By Dalia Davis, The Akara Project
This year the world lost an icon in the Israeli music world, Arik Einstein (z”l). With his passion for social change and idealistic spirit he composed the well-known song Ani V’ata Neshaneh et Ha’olam (You and I will change the world). As my fellow PresenTense fellows and I looked to this song for inspiration in a seminar on Visioning, one line in particular jumped out at me. “Ani v’ata ne’naseh mehatchalah” (you and I will start at the beginning). As we progressed through the seminar and attempted dreaming, designing, and articulating our visions, it became very clear to me that my visions for The Akara Project are long range and riveting. With my suitcase full of plans for my venture, I am very much at the beginning of a journey. According to Einstein, a very appropriate place to start.
However, the beginning is not always the most comfortable and pleasant place. In this seminar, we characterized beginnings as Egypt—the place that one must leave in order to travel through the wilderness and arrive in the Promised Land. I see and hear this Egypt often. The other day I stood next to a woman struggling with infertility while another woman asked her advice about what to name the child she was carrying in her womb. Shortly thereafter, I was with another woman who has been trying to conceive for years and witnessed another woman ask her how long she’s been married, express surprise when hearing the high number, and go on to share with great pride that she bore three children in three years. These women are in Egypt. As long as we remain a community in which we cease to educate ourselves and our members towards a greater level of sensitivity, we are all in Egypt together. It is time to get out and begin our journey.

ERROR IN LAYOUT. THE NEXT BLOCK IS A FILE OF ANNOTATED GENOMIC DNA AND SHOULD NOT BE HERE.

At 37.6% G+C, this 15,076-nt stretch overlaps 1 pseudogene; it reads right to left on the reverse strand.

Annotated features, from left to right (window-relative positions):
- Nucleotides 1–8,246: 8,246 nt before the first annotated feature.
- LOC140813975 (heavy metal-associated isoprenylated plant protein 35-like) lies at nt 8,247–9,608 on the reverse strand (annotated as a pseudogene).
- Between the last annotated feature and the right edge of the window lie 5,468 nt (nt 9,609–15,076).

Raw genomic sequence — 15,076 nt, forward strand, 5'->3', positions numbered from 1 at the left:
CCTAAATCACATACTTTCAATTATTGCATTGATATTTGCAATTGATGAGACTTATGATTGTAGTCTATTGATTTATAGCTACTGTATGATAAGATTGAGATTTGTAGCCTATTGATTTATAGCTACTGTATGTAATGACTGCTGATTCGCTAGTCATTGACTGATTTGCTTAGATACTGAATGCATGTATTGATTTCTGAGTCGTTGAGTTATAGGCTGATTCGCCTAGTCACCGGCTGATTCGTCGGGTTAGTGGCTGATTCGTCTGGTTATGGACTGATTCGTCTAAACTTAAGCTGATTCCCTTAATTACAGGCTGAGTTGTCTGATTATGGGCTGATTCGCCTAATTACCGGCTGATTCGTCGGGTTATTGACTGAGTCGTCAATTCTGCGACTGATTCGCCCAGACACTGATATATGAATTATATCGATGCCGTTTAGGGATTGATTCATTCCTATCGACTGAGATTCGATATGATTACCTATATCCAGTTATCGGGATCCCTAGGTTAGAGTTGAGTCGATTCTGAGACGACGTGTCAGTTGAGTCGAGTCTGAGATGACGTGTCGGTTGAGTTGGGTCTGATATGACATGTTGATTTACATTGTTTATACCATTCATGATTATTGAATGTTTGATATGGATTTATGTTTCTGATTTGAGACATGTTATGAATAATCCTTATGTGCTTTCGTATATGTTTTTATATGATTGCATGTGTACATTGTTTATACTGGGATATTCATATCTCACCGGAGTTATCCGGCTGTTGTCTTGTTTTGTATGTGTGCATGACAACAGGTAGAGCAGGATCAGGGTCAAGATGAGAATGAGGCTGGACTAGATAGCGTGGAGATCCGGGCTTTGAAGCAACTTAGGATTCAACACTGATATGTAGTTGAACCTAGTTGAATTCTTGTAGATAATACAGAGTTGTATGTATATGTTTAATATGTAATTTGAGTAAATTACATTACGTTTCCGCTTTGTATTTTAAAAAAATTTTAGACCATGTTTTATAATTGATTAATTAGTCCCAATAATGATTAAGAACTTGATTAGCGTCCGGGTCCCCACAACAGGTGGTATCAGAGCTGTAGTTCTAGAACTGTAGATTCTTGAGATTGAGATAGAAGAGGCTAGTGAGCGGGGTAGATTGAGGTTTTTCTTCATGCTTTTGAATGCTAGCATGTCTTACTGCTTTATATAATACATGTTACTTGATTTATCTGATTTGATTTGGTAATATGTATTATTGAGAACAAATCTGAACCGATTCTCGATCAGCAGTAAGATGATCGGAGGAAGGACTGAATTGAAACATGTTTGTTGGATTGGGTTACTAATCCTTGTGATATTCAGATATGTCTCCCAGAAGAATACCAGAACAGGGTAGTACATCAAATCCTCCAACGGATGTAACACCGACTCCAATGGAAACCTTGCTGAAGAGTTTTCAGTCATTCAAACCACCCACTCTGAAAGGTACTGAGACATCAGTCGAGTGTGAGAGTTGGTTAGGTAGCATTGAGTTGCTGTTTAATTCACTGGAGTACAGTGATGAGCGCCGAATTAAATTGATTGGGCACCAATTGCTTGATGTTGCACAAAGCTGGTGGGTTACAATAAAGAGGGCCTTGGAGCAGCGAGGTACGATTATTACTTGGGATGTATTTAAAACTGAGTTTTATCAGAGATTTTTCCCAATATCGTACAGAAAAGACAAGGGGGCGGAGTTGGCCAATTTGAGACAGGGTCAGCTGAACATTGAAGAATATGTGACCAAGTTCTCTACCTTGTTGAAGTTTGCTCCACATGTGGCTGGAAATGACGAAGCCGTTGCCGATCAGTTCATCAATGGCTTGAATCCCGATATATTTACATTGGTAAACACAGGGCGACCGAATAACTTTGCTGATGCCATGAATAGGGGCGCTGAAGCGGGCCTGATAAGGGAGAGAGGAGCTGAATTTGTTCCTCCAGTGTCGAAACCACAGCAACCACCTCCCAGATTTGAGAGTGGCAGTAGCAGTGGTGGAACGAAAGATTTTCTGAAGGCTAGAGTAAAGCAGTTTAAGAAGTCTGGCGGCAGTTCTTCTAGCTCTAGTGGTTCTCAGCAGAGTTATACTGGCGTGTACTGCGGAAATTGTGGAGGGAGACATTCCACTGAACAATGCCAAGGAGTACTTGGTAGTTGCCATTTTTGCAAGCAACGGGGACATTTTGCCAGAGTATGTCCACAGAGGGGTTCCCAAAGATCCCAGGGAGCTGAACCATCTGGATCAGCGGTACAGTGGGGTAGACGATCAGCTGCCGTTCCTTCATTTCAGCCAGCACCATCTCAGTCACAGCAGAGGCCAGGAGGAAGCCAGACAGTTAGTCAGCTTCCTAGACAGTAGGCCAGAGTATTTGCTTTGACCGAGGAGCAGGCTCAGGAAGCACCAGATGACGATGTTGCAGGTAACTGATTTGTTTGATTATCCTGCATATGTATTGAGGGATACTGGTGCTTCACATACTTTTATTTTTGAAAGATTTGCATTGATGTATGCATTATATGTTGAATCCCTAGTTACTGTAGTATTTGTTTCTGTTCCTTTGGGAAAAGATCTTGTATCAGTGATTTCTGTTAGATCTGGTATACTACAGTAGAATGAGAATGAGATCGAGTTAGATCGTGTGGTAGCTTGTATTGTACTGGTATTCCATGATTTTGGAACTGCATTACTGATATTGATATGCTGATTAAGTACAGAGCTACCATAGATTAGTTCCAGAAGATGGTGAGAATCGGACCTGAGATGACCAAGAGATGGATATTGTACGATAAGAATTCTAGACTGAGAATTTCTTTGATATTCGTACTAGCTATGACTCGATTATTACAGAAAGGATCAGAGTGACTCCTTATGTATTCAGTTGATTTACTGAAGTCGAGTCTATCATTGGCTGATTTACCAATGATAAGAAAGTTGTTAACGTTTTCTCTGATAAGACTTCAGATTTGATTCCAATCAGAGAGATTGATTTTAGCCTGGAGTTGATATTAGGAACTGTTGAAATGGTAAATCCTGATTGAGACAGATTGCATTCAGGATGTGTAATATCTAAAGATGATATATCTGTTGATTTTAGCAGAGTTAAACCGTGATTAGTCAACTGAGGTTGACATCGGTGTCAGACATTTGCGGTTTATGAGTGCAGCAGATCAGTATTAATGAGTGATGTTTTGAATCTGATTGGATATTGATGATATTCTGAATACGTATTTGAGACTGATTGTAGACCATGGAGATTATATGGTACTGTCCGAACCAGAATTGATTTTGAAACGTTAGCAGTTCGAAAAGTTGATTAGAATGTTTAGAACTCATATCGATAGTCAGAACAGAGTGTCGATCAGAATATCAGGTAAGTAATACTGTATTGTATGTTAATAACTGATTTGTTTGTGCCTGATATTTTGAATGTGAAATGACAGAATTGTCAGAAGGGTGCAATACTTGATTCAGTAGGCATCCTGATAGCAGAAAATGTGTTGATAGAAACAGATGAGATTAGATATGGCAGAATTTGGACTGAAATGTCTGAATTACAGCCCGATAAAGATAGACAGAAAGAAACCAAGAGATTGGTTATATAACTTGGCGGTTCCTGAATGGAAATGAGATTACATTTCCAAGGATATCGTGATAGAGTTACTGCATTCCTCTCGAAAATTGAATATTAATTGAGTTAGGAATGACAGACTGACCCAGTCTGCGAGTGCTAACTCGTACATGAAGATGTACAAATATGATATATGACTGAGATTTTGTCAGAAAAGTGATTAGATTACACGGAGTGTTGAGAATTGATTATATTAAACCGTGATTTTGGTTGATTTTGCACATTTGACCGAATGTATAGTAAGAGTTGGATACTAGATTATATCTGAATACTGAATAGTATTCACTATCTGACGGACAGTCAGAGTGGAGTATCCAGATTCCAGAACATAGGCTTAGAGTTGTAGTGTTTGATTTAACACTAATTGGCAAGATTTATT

By Adena Blickstein, Jewish Women's Talent Agency
There is nothing more precious than the Jewish woman.
We have so much to say. We have so many faces, feel so many things, experience through our souls and see the world deeply. We are responsible for the values of our families and are the gatekeeper, the port of entry, to what can enter and to what is not allowed. We are the soft, protective, skin to our family’s bodies, bodies that grow minute by minute, day by day, and year by year. We build and maintain those bodies. They are the fruit of our labor. We are responsible for identifying illness and providing nutrition. We protect, nurture and guide. We are firm and strong willed. We are sensual. We are the core of existence. Life begins in us. We struggle, we cry, we give, we inspire, we hurt, we speak, we emanate peace.
I began Professional Women’s Theater in 2006 with this concept in mind although not fully articulated.
PresenTense NYC Fellowship
Igniting social change in the NYC Jewish community.